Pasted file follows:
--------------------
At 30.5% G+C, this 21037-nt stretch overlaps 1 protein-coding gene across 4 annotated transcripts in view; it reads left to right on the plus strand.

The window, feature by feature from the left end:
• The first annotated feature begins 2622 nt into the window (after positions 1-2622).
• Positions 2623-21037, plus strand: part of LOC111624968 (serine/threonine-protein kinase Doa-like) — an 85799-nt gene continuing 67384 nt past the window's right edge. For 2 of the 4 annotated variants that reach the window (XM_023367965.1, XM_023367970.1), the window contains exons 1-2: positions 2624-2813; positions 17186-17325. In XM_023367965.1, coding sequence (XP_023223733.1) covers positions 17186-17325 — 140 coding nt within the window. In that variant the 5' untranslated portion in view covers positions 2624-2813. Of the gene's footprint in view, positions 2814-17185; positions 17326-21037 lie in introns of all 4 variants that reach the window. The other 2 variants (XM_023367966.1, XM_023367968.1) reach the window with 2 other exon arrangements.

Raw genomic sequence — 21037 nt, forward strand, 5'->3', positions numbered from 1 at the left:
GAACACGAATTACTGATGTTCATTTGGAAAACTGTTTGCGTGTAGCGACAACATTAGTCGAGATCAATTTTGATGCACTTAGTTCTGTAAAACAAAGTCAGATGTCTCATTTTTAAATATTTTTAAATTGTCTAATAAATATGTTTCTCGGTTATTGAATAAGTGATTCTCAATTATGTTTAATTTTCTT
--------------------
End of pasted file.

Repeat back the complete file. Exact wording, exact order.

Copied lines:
At 30.5% G+C, this 21037-nt stretch overlaps 1 protein-coding gene across 4 annotated transcripts in view; it reads left to right on the plus strand.

The window, feature by feature from the left end:
• The first annotated feature begins 2622 nt into the window (after positions 1-2622).
• Positions 2623-21037, plus strand: part of LOC111624968 (serine/threonine-protein kinase Doa-like) — an 85799-nt gene continuing 67384 nt past the window's right edge. For 2 of the 4 annotated variants that reach the window (XM_023367965.1, XM_023367970.1), the window contains exons 1-2: positions 2624-2813; positions 17186-17325. In XM_023367965.1, coding sequence (XP_023223733.1) covers positions 17186-17325 — 140 coding nt within the window. In that variant the 5' untranslated portion in view covers positions 2624-2813. Of the gene's footprint in view, positions 2814-17185; positions 17326-21037 lie in introns of all 4 variants that reach the window. The other 2 variants (XM_023367966.1, XM_023367968.1) reach the window with 2 other exon arrangements.

Raw genomic sequence — 21037 nt, forward strand, 5'->3', positions numbered from 1 at the left:
GAACACGAATTACTGATGTTCATTTGGAAAACTGTTTGCGTGTAGCGACAACATTAGTCGAGATCAATTTTGATGCACTTAGTTCTGTAAAACAAAGTCAGATGTCTCATTTTTAAATATTTTTAAATTGTCTAATAAATATGTTTCTCGGTTATTGAATAAGTGATTCTCAATTATGTTTAATTTTCTT